Ask 10 people for their thoughts on the National Rifle Association, and you’ll likely get a broad range of responses. But on one point, we can all agree — if a threat to the Second Amendment appears, the NRA will find out about it and quickly spread the word.
That’s why it was nice to see the NRA last summer shoot down one of the more absurd rumors that’s been making the rounds: that the federal Department of Homeland Security and other agencies are hoarding massive stockpiles of ammunition for secret, nefarious purposes.
The rumors began when radio host Alex Jones pounced on request forms for government purchases of bulk ammunition. By misinterpreting the maximum allowable purchase limits on these contracts as final, immediate orders, Jones speculated that the government was purchasing billions of rounds of small arms ammunition to quash “civil unrest.”
Not so fast, according to the NRA, which debunked the claims as efforts “to stir up fear” based on “a lack of understanding of the law enforcement functions carried about by officers in small federal agencies.”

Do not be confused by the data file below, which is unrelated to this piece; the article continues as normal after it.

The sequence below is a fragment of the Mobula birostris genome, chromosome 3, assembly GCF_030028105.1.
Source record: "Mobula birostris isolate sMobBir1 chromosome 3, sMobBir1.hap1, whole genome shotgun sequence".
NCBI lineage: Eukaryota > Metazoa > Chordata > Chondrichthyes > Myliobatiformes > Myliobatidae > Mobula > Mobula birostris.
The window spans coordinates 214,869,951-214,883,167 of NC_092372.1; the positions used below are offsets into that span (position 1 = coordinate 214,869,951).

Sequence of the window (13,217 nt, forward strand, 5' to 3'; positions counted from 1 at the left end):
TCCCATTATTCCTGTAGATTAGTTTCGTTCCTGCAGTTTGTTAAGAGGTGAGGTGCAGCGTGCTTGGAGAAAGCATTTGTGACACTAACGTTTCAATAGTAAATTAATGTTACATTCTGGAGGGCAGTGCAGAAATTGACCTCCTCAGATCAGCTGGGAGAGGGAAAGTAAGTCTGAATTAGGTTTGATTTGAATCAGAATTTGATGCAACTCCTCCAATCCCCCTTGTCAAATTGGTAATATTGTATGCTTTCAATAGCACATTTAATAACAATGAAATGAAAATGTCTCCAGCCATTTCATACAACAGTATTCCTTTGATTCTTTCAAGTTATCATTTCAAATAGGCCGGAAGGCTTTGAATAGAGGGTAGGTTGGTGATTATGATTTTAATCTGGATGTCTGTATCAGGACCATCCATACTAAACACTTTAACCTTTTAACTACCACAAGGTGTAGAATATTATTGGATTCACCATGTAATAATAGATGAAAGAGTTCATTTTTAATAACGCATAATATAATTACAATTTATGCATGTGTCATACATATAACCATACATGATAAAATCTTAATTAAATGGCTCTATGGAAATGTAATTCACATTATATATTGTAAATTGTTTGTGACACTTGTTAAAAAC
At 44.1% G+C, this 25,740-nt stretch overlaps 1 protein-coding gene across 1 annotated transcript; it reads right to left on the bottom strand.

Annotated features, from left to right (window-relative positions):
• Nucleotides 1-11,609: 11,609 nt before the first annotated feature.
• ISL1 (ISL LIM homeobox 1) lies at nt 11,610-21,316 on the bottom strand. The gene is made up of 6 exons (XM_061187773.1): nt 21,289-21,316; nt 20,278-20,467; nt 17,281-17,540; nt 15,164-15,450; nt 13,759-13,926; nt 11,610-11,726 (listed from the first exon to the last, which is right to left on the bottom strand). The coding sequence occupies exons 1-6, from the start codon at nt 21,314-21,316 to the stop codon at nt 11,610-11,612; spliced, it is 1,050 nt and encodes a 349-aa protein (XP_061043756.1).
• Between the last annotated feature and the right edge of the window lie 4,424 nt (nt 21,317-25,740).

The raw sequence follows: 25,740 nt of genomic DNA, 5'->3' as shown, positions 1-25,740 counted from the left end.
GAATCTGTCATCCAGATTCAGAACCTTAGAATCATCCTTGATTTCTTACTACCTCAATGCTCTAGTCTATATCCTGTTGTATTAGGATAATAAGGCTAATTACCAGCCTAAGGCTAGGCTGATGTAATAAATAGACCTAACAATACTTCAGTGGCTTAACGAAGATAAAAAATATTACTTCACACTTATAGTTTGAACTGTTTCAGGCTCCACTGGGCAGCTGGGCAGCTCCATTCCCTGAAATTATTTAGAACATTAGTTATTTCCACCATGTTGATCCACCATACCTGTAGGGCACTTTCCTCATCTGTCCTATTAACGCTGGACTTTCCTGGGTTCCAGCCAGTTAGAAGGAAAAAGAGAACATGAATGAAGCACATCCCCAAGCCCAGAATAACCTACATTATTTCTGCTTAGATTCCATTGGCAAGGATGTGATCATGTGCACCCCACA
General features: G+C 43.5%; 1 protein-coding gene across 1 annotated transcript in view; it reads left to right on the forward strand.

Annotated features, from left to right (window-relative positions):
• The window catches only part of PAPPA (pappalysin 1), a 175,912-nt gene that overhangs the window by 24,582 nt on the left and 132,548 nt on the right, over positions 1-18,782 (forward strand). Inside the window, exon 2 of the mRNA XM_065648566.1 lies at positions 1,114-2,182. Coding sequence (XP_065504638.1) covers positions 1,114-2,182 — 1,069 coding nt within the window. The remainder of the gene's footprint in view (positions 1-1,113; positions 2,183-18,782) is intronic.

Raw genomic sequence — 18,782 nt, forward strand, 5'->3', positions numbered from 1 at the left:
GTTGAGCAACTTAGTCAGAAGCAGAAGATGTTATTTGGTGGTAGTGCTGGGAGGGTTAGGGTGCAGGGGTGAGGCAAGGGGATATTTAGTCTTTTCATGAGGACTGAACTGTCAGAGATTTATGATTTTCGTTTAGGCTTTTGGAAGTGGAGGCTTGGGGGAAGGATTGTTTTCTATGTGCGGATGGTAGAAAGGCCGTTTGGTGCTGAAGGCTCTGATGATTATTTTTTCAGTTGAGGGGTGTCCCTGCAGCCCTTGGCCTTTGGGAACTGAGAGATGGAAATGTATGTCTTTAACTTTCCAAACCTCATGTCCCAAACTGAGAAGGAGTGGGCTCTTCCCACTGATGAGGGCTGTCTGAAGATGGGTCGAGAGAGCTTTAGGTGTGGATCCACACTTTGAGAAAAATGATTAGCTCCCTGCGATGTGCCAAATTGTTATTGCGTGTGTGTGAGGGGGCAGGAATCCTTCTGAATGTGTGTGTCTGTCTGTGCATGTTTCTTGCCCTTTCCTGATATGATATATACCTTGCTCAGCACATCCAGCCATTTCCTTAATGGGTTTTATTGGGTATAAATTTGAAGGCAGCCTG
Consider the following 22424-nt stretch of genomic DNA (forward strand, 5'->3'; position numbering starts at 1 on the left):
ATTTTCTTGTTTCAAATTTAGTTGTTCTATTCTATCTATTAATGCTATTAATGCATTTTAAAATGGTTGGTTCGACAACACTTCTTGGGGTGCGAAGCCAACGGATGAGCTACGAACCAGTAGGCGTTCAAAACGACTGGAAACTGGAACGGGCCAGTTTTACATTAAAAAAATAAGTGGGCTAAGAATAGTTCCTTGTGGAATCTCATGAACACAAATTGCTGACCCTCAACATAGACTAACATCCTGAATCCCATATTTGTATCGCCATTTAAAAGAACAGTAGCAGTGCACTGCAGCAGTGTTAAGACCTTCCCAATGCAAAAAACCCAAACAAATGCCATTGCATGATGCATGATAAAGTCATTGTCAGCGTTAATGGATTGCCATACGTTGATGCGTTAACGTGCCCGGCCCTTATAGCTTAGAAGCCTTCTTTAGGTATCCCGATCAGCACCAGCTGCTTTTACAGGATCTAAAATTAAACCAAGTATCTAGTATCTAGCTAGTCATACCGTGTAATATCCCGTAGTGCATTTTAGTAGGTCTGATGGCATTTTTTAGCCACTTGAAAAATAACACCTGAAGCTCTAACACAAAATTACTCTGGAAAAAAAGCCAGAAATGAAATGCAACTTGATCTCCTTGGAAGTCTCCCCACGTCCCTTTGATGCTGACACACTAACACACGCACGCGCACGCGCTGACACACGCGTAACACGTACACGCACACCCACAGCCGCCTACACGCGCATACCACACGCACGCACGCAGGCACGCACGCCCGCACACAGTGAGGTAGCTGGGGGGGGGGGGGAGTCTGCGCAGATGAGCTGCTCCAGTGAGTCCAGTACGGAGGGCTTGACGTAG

“There are more than enough actual threats to the Second Amendment to keep gun owners busy,” the NRA said in an August 2012 statement that should have driven a stake through the rumor’s heart. “There is no need to invent additional threats to our rights.”
The fact that Jones misled people comes as no surprise. Jones, an early 9/11 “truther,” more recently pinned responsibility for the Aurora theater shootings, the Sandy Hook massacre and the Boston Marathon bombings on the federal government. He even warned that secret government “weather weapons” could be behind this week’s deadly Oklahoma tornadoes.
As long as this nonsense remains in the domain of fringe blogs and talk radio, it isn’t worth dignifying with a comment. Unfortunately, it occasionally seeps into our more dim-witted lawmakers, as demonstrated recently by Sen. James Inhofe, R-Okla.
Claiming the Obama administration is depriving citizens of ammunition by “limiting what’s available in the market with federal agencies purchasing unnecessary stockpiles,” Inhofe introduced a bill that would ban federal bullet purchases that exceed each agency’s 2001-09 monthly averages under the Bush administration.
Inhofe might just be gullible enough to believe the rumors, and perhaps we should hope that’s the case. The other, more-odious possibility is that he’s pandering to single-issue voters — whose single issue happens to be having enough firepower to wipe out a SWAT team.
Let these rumors, and the NRA’s refutation of them, be a lesson about the reliability of the information we receive. If you value honesty and truthfulness, you should rely on sources that do the same. But if, like Sen. Inhofe, you don’t, there’s always Alex Jones.